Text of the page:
Grape picking in France as a student. It was back-breaking for me (6‘6″) leaning into vines all day.

Are you better off than your parents?

By most yardsticks, yes. Certainly much more travelled.

In their day, visiting places like the Kremlin or Tiananmen Square was just out of the question.

What was your biggest financial mistake?

I guess I‘ve been lucky in that I‘ve avoided any disasters so far. Some Eircom shares is about all I can think of.

What was your best financial killing?

Buying low and selling high in a property deal.

If you won the Euromillions, what would you do with the money?

After divvying out a nominal amount to family, life as a philanthropist appeals to me.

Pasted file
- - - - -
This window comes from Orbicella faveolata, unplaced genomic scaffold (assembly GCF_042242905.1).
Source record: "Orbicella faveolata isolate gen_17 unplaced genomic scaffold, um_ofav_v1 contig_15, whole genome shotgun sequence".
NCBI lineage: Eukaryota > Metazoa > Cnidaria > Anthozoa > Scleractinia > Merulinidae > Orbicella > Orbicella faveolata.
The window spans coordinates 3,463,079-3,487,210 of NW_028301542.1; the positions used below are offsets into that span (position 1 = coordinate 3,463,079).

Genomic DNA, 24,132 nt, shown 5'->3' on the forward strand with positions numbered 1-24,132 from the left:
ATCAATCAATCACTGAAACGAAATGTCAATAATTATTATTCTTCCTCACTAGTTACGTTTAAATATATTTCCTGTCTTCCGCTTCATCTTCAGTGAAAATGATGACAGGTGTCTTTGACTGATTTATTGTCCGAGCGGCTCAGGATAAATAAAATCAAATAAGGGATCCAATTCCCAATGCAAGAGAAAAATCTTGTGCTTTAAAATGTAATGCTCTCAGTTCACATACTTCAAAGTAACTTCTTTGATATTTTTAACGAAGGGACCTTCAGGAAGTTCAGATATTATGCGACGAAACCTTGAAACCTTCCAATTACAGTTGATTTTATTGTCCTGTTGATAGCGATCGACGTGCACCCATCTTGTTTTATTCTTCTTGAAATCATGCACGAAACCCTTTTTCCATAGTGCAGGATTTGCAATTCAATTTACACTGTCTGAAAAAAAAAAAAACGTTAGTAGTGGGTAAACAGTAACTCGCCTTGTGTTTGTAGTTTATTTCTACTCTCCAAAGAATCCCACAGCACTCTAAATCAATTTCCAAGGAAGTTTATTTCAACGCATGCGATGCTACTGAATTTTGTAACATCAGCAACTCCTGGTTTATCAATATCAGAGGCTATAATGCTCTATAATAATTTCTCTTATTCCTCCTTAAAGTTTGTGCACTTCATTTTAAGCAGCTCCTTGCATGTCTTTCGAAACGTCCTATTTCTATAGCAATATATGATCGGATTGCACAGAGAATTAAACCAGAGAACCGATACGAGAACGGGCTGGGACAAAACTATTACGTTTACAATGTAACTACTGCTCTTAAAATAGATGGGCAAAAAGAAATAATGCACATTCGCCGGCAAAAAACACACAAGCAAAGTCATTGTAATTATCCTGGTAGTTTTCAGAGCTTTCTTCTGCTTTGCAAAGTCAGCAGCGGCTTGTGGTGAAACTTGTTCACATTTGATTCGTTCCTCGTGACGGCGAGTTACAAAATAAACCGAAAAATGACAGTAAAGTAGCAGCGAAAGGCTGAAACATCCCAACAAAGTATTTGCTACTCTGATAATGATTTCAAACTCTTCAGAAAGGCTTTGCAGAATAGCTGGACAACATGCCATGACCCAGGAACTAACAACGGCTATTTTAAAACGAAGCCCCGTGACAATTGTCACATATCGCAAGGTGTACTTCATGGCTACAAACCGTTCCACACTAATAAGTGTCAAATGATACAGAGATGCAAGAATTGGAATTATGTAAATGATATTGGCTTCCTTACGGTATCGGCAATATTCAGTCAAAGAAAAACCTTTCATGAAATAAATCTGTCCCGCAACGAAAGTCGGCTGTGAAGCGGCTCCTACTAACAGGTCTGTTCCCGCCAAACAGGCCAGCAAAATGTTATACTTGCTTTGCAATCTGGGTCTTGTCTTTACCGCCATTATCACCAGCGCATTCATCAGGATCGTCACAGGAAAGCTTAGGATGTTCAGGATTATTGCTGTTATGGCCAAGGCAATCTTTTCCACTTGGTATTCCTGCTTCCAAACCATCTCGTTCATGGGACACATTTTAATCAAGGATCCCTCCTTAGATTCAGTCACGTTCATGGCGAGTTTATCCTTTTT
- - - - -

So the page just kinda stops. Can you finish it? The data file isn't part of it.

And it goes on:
If you could design your own euro note, what image would you put on it?

Wouldn‘t it be a wonderful irony post-Brexit to have Winston Churchill‘s image on a note?

He was one of the first to call for a ‘United States of Europe‘, as he was convinced it was the only way to guarantee peace.

iTunes or Spotify?

Spotify, although at home I use Alexa/Amazon Prime for most of my music nowadays.

What was the last thing you bought online?

A couple of pairs of chinos. At my height, you can‘t buy them readily in your typical menswear department or shop.

Have you ever made an insurance claim?

Nope.

Would you buy property now?

Probably not. It‘s a long-term investment these days. If I was younger, I probably would.

Do you ever haggle?

Maybe on holidays at market stalls. My wife loves buying antiques and other knick-knacks at boot sales and haggles all the time.

What three things would you not be able to do without if you were tightening your belt?

My phone (with Sky Go app), my Takamine guitar and my espresso machine.

Sunday Indo Business